But thats 10 well paid jobs gone and replaced by a NMW job.

2007-8 Auditing a new software program came out which really did streamline audits so audits normally taking 3 people were reduced to ONE. Those 2 people (i.e. me) were reassigned to accounts and tax (whoops see above) and then accounts, at which the company began a sage roll out to clients so the clients could do most of their own work, meaning an accounts job would take a few minutes at most.

Hong Kong Kimberly Street, there is a 7-11 run by two people, it used to hire 5, it was so incredibly busy you had people stacking the shelves constantly. They put a robot into the back which can unload crates of drinks and tins and standardised packaging onto the shelves at the back and side of the store. You grab a coke, and you hear the machine whirring in the back ground putting a can in at the back. YOu grab a pot noodle and another one springs out of the bottom of the shelf.

Wanchai pre 1997 was staffed full of government officers, the immigration block was massively staffed, today Wanchai immigration tower has been automated massively, you need a form? They have vending machines which require paper and ink as the forms are printed out there and then, it prints out a batch of 50 or so when the batch is getting low it prints out some more, several desks vanished to be replaced by one vending machine techie.

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I do, in 2005 the tax department which was supposed to be 10 people shrank to 7 people from improvements of software, it then shrank again to 5 people, 2010 there is no tax department, they have a polish girl instead who scans things in which enters things automatically and calculates the tax for the person, she sometimes has to manually enter them due to damaged bits of paper.

But thats 10 well paid jobs gone and replaced by a NMW job.

2007-8 Auditing a new software program came out which really did streamline audits so audits normally taking 3 people were reduced to ONE. Those 2 people (i.e. me) were reassigned to accounts and tax (whoops see above) and then accounts, at which the company began a sage roll out to clients so the clients could do most of their own work, meaning an accounts job would take a few minutes at most.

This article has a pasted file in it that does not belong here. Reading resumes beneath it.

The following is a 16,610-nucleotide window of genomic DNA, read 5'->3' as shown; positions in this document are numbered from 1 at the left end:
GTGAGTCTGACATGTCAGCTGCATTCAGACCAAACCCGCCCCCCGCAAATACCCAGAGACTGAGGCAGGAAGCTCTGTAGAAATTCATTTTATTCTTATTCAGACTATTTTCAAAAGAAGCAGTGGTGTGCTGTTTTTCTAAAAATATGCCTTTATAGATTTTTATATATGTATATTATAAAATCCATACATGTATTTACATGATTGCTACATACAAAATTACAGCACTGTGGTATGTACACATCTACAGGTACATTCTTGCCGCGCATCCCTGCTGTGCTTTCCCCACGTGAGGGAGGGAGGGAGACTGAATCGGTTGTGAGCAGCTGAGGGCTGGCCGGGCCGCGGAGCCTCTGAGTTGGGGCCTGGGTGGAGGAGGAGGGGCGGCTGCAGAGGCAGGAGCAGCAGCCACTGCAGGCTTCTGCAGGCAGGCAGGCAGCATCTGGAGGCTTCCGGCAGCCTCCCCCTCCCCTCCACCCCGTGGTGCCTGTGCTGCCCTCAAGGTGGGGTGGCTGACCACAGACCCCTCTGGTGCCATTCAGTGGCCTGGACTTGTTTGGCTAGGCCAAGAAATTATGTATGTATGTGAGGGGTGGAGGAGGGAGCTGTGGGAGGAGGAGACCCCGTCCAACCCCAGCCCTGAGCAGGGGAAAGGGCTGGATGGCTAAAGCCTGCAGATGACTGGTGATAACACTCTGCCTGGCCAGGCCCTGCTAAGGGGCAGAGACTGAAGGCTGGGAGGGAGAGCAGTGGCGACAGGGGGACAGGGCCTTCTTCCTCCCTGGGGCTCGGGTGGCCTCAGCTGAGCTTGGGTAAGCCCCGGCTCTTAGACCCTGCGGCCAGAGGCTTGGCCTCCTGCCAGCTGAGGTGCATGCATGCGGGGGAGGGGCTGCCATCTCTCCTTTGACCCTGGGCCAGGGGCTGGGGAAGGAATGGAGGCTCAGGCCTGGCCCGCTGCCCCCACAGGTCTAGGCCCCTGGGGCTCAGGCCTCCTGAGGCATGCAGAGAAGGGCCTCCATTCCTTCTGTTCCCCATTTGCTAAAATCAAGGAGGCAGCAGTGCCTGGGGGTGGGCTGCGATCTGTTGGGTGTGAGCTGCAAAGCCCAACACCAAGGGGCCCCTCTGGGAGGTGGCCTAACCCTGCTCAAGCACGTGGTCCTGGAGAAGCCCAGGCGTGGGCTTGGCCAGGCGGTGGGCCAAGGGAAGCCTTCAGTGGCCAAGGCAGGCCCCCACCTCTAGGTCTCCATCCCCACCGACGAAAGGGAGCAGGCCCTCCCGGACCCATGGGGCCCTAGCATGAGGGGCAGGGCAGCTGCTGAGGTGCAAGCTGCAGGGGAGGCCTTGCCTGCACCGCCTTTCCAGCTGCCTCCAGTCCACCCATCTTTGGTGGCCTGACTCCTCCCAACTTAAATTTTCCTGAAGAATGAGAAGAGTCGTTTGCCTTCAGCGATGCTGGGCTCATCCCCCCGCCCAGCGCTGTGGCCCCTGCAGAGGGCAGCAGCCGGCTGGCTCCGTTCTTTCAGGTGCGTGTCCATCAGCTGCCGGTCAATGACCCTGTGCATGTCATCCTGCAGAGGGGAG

Hong Kong Kimberly Street, there is a 7-11 run by two people, it used to hire 5, it was so incredibly busy you had people stacking the shelves constantly. They put a robot into the back which can unload crates of drinks and tins and standardised packaging onto the shelves at the back and side of the store. You grab a coke, and you hear the machine whirring in the back ground putting a can in at the back. YOu grab a pot noodle and another one springs out of the bottom of the shelf.

Wanchai pre 1997 was staffed full of government officers, the immigration block was massively staffed, today Wanchai immigration tower has been automated massively, you need a form? They have vending machines which require paper and ink as the forms are printed out there and then, it prints out a batch of 50 or so when the batch is getting low it prints out some more, several desks vanished to be replaced by one vending machine techie.

Yet as I posted earlier, signing on for the first time today the staff outnumbered claimants 3 to 1 at the jobcentre!

I would be happy to just to go in, go to a pc, enter my details, let them scan a fingerprint to prove my identity. No staff required.

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Yet as I posted earlier, signing on for the first time today the staff outnumbered claimants 3 to 1 at the jobcentre!

I would be happy to just to go in, go to a pc, enter my details, let them scan a fingerprint to prove my identity. No staff required.

Big contrast to here in Manchester I know of 4 Job centres which have been closed down.

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most agencies are wafting sales speak, its pretty grim still, fake jobs do seem to be on the rise.

Even direct employers have been putting the breaks on at the interview stage until they see what the MP's are up to. Its all getting pretty messy.

That said I had an interview today, £6+ hr helping patients get some independence (private firm). Not the job I ever dreamed of doing but mortgage covered and still not signed on. Ill do it for a year or 2, advantage is once NVQ is in place you can take on Bank work (pick and choose days you want) between my normal contract jobs. In the good old days I used to get a gap of up to 3 months, or sometimes a part time position. This will be perfect to fit between :).